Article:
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RE: Proposed WG Draft - draft-gmpls-ethernet-arch-00.txt
Thanks Dimitri...I think I am understanding your concern/point a little
better now......please see further comments below (I've snipped the mail
to the salient bits):
> > DP=> this is not what i say. i am concerned in stating beforehand
> > > RFC 3945 (GMPLS Arch.) is not applicable to Ethernet. Why the
> > > doc. does not deliver any tangible explanation.
> > NH=> Is your problem that you cannot differentiate between
> > the 3 network modes (of co-cs, co-ps and cl-ps)?
> my concern wrt specific point you bring is that the today
> definition in RFC 3945 for L2SC,
NH=> I really don't think you should get too hung-up on what folks have
called things here, ie L2SC. Stick with the physics. Much of the
misunderstandings I've encountered over many years stem from the OSI Ref
Model, and the wrong impression it gives that there is only one/single
'L3 network'....it's a myth. ALL networks (any mode) are 'L3' in the
OSI sense. Folks also tend to make the wrong association IP=L3 and
since IP is cl-ps then cl-ps=L3.....then they come to Ethernet and
because this is often used as a server to IP they call it 'L2' (OSI
sense). But since native Ethernet is cl-ps then surely this must also
be L3? Of course it is L3...all networks are!
The only thing that truly matters is whether the resource you are
partitioning and labelling is time, freq or space in nature....and it's
then up to us as engineers how well we go about functionally
specifying/equipping the layer networks we create in each of the 3
modes. And most critically here one can ONLY get deterministic resource
assignment across a network if one creates a connection object. I could
carry on here and go into great detail of exactly how all this works and
why we have the 3 network modes, but I'll refer you to the work on
unified modelling under Q12 of SG15.
Bottom-line: Look to the real world of networking and ask yourself why
it is we see the 3 network modes....it really is not chance, but simply
comes down to the physics of partitioning/labelling a finite resource
(time/freq/space) domain....don't get hung-up on names for things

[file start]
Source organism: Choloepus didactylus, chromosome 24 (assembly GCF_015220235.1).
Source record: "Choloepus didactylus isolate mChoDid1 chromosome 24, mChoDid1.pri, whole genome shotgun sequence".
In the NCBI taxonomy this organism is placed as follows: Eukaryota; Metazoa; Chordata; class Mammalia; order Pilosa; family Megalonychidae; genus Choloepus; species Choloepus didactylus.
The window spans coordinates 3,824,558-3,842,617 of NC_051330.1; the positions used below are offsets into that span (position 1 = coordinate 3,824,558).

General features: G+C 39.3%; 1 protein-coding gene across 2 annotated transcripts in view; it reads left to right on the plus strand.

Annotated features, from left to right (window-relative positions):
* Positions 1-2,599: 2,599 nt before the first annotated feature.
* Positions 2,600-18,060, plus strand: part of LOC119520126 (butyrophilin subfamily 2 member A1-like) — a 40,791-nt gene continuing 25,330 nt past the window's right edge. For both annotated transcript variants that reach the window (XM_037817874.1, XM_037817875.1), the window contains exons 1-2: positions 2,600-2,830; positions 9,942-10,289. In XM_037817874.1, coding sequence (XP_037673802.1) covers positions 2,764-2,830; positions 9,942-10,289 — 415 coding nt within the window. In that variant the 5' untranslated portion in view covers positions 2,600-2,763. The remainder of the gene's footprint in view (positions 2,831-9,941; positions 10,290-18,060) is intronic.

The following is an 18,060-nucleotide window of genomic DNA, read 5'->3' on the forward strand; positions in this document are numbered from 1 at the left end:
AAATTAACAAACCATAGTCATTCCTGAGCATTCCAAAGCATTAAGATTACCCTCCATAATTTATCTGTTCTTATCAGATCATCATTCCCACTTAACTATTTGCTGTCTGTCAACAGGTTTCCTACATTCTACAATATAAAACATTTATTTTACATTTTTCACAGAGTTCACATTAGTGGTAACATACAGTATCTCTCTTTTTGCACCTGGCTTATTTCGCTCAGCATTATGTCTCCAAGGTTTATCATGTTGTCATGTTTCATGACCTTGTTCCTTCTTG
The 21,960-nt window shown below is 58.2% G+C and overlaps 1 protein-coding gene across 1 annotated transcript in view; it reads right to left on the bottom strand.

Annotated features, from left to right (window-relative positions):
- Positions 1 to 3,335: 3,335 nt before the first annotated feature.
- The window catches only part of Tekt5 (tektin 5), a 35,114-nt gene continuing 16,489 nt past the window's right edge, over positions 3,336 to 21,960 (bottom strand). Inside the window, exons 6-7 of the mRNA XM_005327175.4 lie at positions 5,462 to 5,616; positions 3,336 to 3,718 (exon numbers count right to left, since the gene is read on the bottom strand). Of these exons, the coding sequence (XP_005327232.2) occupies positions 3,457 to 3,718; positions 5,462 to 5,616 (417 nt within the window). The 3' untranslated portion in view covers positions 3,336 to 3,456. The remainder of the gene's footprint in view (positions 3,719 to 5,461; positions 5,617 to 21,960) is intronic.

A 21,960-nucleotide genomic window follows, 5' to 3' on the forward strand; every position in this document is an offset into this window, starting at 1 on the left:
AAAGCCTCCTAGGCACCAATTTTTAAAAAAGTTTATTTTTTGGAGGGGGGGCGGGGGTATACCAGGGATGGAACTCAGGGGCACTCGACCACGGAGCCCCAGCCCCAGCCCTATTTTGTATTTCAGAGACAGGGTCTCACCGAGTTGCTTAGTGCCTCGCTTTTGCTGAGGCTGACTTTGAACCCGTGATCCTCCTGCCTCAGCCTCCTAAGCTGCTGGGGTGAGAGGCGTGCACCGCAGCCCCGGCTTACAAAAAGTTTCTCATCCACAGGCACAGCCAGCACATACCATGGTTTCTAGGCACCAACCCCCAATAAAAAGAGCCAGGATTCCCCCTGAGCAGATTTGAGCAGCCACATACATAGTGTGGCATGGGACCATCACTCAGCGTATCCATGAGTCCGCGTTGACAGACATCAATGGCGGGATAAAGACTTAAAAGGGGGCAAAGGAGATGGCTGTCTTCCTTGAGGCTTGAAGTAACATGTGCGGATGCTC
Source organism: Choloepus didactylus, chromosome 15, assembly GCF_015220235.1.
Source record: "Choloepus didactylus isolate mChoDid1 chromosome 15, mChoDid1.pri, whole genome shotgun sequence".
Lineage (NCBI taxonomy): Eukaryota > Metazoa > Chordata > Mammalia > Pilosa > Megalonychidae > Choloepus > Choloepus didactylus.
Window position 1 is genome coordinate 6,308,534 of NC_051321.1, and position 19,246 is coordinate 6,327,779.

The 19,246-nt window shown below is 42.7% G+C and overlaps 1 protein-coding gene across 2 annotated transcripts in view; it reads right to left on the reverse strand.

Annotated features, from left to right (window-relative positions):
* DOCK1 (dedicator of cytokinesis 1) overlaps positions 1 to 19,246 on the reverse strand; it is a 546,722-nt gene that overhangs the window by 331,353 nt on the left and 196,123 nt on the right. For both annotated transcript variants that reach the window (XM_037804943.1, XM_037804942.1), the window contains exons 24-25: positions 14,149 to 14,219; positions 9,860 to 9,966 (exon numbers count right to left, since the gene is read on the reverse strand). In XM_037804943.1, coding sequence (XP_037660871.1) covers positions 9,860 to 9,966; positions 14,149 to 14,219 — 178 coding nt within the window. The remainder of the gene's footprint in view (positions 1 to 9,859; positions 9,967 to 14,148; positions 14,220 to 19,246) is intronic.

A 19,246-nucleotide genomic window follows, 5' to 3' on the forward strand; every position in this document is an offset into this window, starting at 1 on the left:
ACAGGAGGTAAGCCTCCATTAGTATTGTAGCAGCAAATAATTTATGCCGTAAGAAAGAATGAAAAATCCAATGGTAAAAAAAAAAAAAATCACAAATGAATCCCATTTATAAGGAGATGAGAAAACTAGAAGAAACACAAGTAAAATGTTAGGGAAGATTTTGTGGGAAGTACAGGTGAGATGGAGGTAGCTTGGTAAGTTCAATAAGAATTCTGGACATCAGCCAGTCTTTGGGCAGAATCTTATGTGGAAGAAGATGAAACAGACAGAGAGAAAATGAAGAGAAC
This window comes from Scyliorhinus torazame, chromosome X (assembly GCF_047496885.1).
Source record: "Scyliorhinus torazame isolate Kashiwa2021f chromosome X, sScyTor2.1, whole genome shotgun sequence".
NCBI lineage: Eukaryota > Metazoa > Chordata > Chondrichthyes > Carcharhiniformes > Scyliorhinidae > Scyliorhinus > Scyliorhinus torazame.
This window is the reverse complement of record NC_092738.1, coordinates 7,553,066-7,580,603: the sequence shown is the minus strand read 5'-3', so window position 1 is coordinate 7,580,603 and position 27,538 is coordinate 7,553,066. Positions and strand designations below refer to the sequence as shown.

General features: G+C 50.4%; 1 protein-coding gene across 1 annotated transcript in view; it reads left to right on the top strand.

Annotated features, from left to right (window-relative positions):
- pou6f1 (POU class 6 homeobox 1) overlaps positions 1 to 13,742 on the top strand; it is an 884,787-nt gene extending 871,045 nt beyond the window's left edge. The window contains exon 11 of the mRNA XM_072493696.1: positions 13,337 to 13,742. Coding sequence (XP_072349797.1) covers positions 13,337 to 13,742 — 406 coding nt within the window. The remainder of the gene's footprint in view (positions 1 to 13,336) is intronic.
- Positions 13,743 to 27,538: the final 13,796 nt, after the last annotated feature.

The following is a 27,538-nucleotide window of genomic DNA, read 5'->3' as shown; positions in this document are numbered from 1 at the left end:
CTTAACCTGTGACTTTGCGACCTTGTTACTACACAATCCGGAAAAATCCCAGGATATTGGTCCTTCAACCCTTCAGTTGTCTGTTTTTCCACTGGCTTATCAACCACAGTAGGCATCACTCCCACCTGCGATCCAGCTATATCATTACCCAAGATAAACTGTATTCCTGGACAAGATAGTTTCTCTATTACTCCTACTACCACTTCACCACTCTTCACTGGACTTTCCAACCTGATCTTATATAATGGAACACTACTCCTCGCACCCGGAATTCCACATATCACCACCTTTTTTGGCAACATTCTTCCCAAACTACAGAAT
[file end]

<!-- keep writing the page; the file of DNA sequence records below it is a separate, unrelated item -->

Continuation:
without such a scientific basis.
> GMPLS for Ethernet (with local labels or domain-wide labels
> or any other equivalent to "co-ps") does not result into a
> different definition than what's in. on the other side, i do
> not see how would apply GMPLS for connectionless/bridged Ethernet.
NH=> I agree with you. GMPLS is a suite of CP functional components for
use in co mode layer networks.
But my position is one based on an understanding of the physics at play
here. This is why I tried to point out in my prior mail the importance
of understanding that we can take an Ethernet traffic unit (packet) and
apply either a cl-ps or co-ps mode behaviour to it (as a network). This
is our choice. This does however require that specific functional
fields of the traffic unit are present....in essence one can take
short-cuts with labelling (ie remove information) in the co modes (eg
omit SA, use link-local DA proxy labels that get swapped per hop)
because we have a connection as a network object, but one can't take
these short-cuts in the cl-ps mode because we don't have a connection.
I'll assume this is obvious to everyone.....but it does require (from
information considerations) that folks properly understand what a
connection is (and also what it is not).
But be very clear on this point: If we use a common traffic unit to
create a cl-ps mode layer network and a co-ps mode layer network then
these are 2 quite distinct layer networks, ie they do not operate in the
same layer network space.....put more simply, we have to be careful not
to mix-up their traffic units. The key points here are all to do with
what we call 'characteristic information' in func arch terminology, and
specifically how one assigns/manages resource. This is perhaps less
clear to see in the co-ps mode than the co-cs mode when compared to the
cl-ps mode. That is: In the co-cs mode labelling and resource
assignment are fixed/deterministic actions, but in the co-ps mode they
are decoupled actions....and whilst this flexibility has some
advantages, it also carries a responsibility that lies with those
designing co-ps mode layer networks not to screw things up, eg one can
create merging constructs which result in complex resource and
fault/perf management problems for network operators...actually the
resource problem is intractable, and the only practical solution is to
throw BW at the problem.